In the last quarter century, a new form of iconic architecture has appeared throughout the world's major cities. Typically designed by globe-trotting "starchitects" or by a few large transnational architectural firms, these projects are almost always driven by private interests.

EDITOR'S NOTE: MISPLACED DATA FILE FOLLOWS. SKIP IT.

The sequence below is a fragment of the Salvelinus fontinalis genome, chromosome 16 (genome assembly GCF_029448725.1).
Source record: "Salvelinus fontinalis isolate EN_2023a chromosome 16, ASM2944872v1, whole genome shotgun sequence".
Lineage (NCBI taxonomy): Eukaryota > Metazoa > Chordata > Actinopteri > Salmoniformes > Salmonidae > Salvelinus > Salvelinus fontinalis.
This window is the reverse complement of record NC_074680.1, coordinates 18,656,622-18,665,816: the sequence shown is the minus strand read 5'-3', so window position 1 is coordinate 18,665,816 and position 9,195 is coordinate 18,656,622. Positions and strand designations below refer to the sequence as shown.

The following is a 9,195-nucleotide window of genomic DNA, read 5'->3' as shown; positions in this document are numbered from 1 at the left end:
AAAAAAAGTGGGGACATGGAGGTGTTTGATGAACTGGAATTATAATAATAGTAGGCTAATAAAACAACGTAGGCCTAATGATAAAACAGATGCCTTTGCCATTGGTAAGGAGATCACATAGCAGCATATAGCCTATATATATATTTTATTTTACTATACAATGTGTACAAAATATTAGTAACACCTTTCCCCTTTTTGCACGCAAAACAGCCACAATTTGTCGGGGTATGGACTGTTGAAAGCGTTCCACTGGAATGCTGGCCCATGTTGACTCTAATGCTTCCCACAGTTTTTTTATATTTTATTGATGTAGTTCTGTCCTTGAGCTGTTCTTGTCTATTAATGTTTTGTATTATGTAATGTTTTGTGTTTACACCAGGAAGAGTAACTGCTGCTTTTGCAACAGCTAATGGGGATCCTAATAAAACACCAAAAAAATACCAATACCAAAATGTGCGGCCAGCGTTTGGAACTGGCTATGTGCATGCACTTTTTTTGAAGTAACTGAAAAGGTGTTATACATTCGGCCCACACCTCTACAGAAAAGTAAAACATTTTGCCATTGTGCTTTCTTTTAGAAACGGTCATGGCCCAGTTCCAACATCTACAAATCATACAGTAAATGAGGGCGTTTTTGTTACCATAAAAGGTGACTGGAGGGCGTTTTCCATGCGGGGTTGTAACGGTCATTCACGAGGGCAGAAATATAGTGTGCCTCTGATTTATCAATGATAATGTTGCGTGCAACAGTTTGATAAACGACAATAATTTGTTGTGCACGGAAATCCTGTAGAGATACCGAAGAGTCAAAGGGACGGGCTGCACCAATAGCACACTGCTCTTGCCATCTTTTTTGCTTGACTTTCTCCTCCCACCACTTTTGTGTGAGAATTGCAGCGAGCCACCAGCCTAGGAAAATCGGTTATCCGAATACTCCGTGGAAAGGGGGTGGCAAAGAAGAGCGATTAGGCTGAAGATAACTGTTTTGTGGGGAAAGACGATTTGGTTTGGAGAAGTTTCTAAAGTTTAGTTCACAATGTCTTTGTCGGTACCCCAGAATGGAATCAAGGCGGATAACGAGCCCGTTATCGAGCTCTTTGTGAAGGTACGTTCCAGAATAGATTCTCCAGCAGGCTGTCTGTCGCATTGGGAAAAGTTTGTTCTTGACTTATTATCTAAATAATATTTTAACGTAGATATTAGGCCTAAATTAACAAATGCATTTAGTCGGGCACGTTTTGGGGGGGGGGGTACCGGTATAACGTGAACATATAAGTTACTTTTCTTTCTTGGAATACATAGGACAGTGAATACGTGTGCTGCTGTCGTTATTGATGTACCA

In The Icon Project, sociologist Leslie Sklair focuses on ways in which capitalist globalization is represented all over the world, especially in globalizing cities. Sklair traces how the iconic buildings of our era - elaborate shopping malls, spectacular museums, and vast urban megaprojects - constitute the triumphal "Icon Project" of contemporary global capitalism, promoting increasing inequality and hyperconsumerism. He explains how the architecture industry organizes the social production and marketing of iconic structures and how corporations increasingly dominate the built environment, driving the trend toward globalizing, consumerist cities. The Icon Project, Sklair argues, is a weapon in the struggle to solidify capitalist hegemony, and to reinforce transnational capitalist control of where we live, what we consume, and how we think.